Tuesday, November 17, 2020

Open The Floodgates

I was struck by this because it completely fit the Culture of Econ that I experienced as a graduate student. I think it's fair to say that despite their reputation and somewhat distorted public group persona, academic econmists were (I can't speak to now) generally self-identified Democrats, if not quite as much as people in other social science fields. Along with that was a general genuine concern with curing some of the ills of society.

But there was a very strong cultural opposition to more liberal ways of trying to achieve those things, in large part because any move in that direction would, in some sense, open the floodgates. Any lefty idea, even ones with merit, had to be stamped out in the crib just in case any more of those crazy ideas started to take hold. It was rooted in a basic anti-democratic sentiment, too, or "anti-populist," with the very mistaken belief that all the incentives for elected officials were to just keep handing out free goodies to the population in order to win re-election.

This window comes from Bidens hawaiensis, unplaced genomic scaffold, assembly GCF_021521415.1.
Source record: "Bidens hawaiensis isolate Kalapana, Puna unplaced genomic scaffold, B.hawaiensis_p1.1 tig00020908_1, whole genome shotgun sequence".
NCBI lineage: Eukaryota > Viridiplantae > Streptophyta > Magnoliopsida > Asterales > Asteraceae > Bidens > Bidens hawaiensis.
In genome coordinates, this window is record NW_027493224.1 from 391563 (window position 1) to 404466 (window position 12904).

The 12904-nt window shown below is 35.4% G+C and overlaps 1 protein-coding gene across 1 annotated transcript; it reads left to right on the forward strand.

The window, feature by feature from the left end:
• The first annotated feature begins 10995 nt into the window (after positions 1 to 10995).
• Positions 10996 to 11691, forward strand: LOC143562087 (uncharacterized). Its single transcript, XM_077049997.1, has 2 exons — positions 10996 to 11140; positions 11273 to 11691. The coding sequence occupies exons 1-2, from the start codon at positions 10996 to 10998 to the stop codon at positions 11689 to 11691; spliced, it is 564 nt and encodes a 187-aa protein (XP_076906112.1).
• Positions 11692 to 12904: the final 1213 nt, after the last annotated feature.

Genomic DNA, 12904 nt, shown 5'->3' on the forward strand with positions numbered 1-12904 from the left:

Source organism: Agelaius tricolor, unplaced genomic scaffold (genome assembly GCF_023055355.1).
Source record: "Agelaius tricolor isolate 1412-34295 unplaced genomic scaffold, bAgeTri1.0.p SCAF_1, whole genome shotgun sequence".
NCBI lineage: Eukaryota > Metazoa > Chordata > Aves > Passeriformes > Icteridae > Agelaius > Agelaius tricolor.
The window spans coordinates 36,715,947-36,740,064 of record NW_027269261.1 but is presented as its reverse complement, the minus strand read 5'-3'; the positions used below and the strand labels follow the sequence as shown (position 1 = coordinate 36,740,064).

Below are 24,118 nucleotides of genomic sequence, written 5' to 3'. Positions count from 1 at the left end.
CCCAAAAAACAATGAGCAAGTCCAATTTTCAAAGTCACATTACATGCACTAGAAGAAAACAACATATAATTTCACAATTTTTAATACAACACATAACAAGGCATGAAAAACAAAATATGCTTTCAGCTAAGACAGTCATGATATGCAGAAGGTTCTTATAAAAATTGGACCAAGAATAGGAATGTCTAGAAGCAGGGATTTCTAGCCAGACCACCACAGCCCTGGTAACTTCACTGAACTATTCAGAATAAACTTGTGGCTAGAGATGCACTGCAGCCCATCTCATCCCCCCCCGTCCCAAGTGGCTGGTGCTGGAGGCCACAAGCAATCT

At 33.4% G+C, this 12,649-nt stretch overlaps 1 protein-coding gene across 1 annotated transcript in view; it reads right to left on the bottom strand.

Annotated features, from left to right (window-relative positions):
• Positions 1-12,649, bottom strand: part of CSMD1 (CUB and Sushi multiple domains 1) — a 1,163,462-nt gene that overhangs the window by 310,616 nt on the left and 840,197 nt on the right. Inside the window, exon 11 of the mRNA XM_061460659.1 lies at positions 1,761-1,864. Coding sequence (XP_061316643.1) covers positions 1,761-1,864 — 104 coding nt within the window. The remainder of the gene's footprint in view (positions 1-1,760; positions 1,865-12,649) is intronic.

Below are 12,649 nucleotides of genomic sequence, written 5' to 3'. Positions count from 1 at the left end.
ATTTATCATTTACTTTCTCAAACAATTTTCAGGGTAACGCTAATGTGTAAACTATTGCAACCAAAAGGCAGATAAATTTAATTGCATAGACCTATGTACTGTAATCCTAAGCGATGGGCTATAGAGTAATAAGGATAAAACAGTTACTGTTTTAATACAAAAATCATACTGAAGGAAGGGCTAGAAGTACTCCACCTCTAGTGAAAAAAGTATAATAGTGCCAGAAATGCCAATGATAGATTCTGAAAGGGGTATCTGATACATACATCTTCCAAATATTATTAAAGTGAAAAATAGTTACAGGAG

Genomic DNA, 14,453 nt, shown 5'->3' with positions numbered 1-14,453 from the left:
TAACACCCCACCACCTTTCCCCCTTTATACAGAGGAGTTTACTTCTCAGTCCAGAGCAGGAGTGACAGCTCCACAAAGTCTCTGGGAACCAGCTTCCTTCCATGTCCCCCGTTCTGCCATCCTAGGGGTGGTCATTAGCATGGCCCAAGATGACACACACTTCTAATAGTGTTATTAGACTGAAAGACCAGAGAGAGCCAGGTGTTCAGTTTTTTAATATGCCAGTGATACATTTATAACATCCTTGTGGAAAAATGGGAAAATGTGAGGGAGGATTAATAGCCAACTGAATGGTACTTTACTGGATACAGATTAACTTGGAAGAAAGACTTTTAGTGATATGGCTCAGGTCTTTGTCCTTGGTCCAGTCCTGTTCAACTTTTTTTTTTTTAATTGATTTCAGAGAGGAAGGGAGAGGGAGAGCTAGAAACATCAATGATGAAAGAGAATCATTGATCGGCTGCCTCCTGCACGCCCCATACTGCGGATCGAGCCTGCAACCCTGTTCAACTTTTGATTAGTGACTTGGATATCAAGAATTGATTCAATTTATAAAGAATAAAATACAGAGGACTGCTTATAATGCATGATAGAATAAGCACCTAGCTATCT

The people had bad ideas and undue influence over politicians they elected, so the economists must stand united against them.

Of course that's not how anything actually works. Everything is so rigged against "the people" demanding goodies, including of course the weight of elite opinion, that supposedly liberal economists didn't have join in to prevent the great unwashed for wanting things like "a modest increase in the minimum wage." But they did.

Are there problems? Sure. Should we do anything about them, however imperfect, that might actually work? Haha oh hell no. That could lead to full communism.